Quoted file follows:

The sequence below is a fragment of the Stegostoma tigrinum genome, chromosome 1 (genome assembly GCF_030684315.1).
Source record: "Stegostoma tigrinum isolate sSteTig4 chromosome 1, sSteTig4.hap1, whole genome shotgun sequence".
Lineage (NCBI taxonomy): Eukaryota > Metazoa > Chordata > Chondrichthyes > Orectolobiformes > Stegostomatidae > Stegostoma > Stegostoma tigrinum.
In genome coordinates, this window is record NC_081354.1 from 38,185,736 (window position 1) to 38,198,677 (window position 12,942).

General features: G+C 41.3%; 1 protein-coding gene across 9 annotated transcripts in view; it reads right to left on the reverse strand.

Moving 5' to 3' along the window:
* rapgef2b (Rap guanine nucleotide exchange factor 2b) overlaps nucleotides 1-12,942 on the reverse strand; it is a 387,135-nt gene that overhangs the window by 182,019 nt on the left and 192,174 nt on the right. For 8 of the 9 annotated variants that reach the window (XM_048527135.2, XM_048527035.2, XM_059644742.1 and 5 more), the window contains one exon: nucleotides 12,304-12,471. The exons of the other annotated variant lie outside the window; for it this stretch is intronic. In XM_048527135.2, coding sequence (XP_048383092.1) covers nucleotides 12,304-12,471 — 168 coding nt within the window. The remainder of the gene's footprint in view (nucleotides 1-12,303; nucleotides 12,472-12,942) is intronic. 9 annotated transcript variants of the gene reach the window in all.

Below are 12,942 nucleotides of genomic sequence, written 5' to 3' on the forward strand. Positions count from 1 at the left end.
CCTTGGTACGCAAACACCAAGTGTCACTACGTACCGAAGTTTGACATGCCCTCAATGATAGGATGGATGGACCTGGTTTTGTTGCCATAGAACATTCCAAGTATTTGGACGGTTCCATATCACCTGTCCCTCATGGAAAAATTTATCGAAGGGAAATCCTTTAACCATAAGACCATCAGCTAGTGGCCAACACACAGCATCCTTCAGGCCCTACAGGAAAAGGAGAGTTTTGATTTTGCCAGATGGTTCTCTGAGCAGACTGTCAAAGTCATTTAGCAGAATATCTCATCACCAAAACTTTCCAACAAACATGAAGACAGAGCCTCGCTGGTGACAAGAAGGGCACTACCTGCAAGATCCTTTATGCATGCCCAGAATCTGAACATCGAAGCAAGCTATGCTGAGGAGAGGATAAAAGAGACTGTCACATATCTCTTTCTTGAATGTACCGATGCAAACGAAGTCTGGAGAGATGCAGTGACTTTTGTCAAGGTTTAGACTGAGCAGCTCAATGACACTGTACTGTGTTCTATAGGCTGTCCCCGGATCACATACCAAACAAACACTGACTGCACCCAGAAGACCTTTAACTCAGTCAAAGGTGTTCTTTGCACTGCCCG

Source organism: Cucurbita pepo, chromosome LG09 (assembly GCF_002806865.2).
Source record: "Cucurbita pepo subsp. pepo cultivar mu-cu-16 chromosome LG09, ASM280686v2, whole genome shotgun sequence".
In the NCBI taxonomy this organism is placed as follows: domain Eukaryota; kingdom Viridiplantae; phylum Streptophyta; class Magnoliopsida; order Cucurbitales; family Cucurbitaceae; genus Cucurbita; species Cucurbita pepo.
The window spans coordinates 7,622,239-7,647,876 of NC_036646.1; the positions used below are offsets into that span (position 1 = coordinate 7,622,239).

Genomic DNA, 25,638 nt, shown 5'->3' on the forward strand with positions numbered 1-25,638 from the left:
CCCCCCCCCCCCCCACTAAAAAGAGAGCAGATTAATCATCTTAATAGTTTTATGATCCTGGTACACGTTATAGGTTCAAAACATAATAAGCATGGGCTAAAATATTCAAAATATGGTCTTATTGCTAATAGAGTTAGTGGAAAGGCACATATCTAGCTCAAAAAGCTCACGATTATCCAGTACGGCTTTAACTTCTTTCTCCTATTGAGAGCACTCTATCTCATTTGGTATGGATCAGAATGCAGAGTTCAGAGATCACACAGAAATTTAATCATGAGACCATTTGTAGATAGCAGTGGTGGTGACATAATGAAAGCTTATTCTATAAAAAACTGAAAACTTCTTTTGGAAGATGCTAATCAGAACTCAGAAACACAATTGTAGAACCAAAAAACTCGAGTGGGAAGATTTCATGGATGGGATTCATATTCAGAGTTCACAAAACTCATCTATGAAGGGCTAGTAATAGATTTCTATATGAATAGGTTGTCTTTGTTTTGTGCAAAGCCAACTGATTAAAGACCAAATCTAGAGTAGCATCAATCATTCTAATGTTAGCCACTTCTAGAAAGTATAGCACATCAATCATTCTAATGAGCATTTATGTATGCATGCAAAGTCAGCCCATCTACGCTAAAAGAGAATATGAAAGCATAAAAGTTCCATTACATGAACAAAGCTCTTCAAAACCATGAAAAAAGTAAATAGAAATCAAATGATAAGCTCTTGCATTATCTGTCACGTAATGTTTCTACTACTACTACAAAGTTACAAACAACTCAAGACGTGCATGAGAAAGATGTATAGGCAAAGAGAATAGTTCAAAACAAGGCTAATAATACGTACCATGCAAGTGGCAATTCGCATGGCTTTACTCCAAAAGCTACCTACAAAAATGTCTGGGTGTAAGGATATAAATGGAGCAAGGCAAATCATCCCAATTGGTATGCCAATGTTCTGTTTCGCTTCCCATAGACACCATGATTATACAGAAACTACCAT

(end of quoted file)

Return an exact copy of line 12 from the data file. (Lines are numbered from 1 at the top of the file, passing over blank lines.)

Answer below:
In the NCBI taxonomy this organism is placed as follows: domain Eukaryota; kingdom Viridiplantae; phylum Streptophyta; class Magnoliopsida; order Cucurbitales; family Cucurbitaceae; genus Cucurbita; species Cucurbita pepo.